The lives of several art college students is examined in this series about relationships and figuring out what you wante out of life.
What They Say
What do you get when you cross creativity with self-discovery and unrequited love? Art school! Yuta Takemoto has no idea what's in store for his life when he enrolls at a Tokyo art college, but he find out right away it'll never be dull! Love triangles form as fast as friendships when both Takemoto and senior classmate Shinobu Morita fall hard for shy artistic prodigy Hagumi Hanamoto. And while architecture student Takumi Mayama secretly pines for an older woman, dazzling ceramicist Ayu Yamada pines for him! Confused yet? Welcome to the bittersweet world of Honey and Clover...
Honey and Clover has a bilingual presentation with the English language adaptation done by Salami Studios, who I believe we last saw working on Prince of Tennis. Both the English and Japanese mixes are done in stereo and encoded at 224kbps. The series has a very straightforward presentation to it with some minor directionality across the forward soundstage, but nothing that's too noticeable. In some ways it feels like an older show than it is because there isn't all that much to it. A lot of the time there's only one character talking on screen at a time so it doesn't have a lot to work with. What it does do it does well though with a clean sounding mix for both language tracks that's free of dropouts and distortions.
Originally airing throughout 2005, the transfer for this series is presented in its original aspect ratio of 1.78:1 and is enhanced for anamorphic playback. The thirteen episodes here are split across four discs in a four/four/five format, though it's worth noting that the title setup on the third disc is set for 69 minutes and a second title for 46 minutes, which makes you question the number of episodes on the disc at first. There's plenty of space on each disc for a good looking presentation and we do get one, with smooth colors and a generally clean look. There are several night scenes where the skies show some blocking going on in the background, but they're not regular and they don't distract all that much unless you're sensitive to it. Overall this is a good looking show, but it gets some seriously dropped points for the amount of hard subtitles used in it for background signs and on screen thought-text from the characters. DVD has been around for twelve years as of this writing and hard subtitles are still being done by Viz which is simply boggling.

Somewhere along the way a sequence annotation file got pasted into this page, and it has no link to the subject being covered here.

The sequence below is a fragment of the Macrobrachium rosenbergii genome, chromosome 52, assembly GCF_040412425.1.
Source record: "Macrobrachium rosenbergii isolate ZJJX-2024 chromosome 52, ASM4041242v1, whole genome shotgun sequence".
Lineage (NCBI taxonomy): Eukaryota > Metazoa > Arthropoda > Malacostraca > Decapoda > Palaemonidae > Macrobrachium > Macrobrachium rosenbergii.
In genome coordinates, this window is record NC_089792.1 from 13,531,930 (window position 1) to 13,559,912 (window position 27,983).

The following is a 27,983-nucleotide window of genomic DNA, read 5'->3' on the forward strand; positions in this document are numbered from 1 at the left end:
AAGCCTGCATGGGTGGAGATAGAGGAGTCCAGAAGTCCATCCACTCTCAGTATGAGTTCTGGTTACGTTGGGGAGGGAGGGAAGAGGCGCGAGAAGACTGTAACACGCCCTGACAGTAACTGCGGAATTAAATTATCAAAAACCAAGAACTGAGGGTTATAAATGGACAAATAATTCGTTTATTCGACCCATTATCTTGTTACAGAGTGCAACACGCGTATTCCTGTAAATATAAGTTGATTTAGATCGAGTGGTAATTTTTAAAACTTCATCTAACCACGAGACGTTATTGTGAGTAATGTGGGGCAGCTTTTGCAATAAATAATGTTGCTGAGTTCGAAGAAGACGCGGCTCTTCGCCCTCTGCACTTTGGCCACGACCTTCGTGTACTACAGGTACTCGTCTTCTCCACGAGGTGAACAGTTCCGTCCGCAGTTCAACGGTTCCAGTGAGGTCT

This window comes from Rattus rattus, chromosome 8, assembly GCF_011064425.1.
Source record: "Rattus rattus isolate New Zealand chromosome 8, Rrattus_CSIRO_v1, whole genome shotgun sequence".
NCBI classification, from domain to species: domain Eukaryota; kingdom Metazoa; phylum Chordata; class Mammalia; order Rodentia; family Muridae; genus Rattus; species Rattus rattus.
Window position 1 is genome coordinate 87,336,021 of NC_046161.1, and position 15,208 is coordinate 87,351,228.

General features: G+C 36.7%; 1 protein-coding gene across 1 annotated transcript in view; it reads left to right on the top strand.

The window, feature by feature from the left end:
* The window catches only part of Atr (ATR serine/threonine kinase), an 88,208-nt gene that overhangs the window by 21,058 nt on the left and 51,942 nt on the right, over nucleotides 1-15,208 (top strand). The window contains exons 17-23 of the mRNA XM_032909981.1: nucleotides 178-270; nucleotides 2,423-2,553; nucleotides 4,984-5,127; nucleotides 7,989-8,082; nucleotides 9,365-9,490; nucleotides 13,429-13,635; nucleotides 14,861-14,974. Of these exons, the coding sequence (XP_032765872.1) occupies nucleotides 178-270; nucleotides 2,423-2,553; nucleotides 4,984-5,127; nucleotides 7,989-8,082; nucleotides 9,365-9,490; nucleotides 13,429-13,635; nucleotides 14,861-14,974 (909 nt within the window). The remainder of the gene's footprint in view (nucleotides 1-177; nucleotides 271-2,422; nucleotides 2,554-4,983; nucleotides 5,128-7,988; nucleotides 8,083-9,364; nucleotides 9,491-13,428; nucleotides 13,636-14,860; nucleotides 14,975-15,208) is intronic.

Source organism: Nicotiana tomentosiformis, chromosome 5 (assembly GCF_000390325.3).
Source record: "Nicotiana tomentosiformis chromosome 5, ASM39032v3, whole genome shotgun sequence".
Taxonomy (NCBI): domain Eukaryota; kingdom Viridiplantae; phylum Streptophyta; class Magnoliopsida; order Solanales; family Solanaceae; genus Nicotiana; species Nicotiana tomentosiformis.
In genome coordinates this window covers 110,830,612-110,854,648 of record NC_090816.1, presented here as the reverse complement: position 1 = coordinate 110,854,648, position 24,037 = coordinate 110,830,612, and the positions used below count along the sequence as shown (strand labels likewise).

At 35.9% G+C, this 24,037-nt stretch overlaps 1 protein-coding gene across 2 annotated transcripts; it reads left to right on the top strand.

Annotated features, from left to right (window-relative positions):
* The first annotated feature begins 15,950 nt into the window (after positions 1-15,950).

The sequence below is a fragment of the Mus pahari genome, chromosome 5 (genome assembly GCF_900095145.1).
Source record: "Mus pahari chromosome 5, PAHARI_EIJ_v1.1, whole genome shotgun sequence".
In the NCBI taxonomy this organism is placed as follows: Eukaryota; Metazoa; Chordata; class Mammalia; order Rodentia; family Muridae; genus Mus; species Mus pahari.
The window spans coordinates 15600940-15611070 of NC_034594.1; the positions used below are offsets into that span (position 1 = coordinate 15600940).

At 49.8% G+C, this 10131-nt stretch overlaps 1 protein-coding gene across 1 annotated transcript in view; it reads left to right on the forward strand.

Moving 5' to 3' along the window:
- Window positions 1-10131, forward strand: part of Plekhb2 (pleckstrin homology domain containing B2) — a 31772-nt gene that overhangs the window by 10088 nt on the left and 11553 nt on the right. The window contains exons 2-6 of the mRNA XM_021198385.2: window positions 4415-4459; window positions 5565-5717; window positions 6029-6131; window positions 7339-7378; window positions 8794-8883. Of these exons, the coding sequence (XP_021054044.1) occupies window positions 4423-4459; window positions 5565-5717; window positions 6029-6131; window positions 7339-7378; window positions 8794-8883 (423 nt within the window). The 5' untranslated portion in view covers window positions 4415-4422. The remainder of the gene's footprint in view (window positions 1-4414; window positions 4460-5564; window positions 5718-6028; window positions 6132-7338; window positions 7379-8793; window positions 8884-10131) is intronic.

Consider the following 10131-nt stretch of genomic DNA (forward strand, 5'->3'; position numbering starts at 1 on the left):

Honey and Clover has a rather good digipak release here with a slipcover style design to it. The slipcover has a manga illustration for its front cover with Yuta, Hagu and Shinobu together as the snow falls outside of the ferris wheel which has a very somber feeling to all of it. The layout is simple with its design, almost too light in its feeling, but it definitely showcases itself as a shoujo kind of show. The back of the slpcover has a number of shots from the show spread about with a very light and almost loving feeling to them. The summary is a bit short, but works well enough, and there's a clear listing of the shows features and episode count as well as the extras that are included. I do continue to wish that Viz would make proper technical grids so that everything could be find easily.
Inside the slipcover is a well design digipak that doesn't have multiple foldout piece but rather just opens like a book. The front of the digipak uses the same front cover as the slipcover while the back cover is blank outside of a picture of the evil dog that shows up briefly in the show. Inside the digipak, it opens up to two disc holders, the one on the right holding two discs, while underneath there are numerous shots from the show that highlight the episode that they represent with the title and episode number below it. The overall design is good and the set has a bit more of a firm feeling to it than the sets like Naruto, so this set has left me feeling pretty pleased.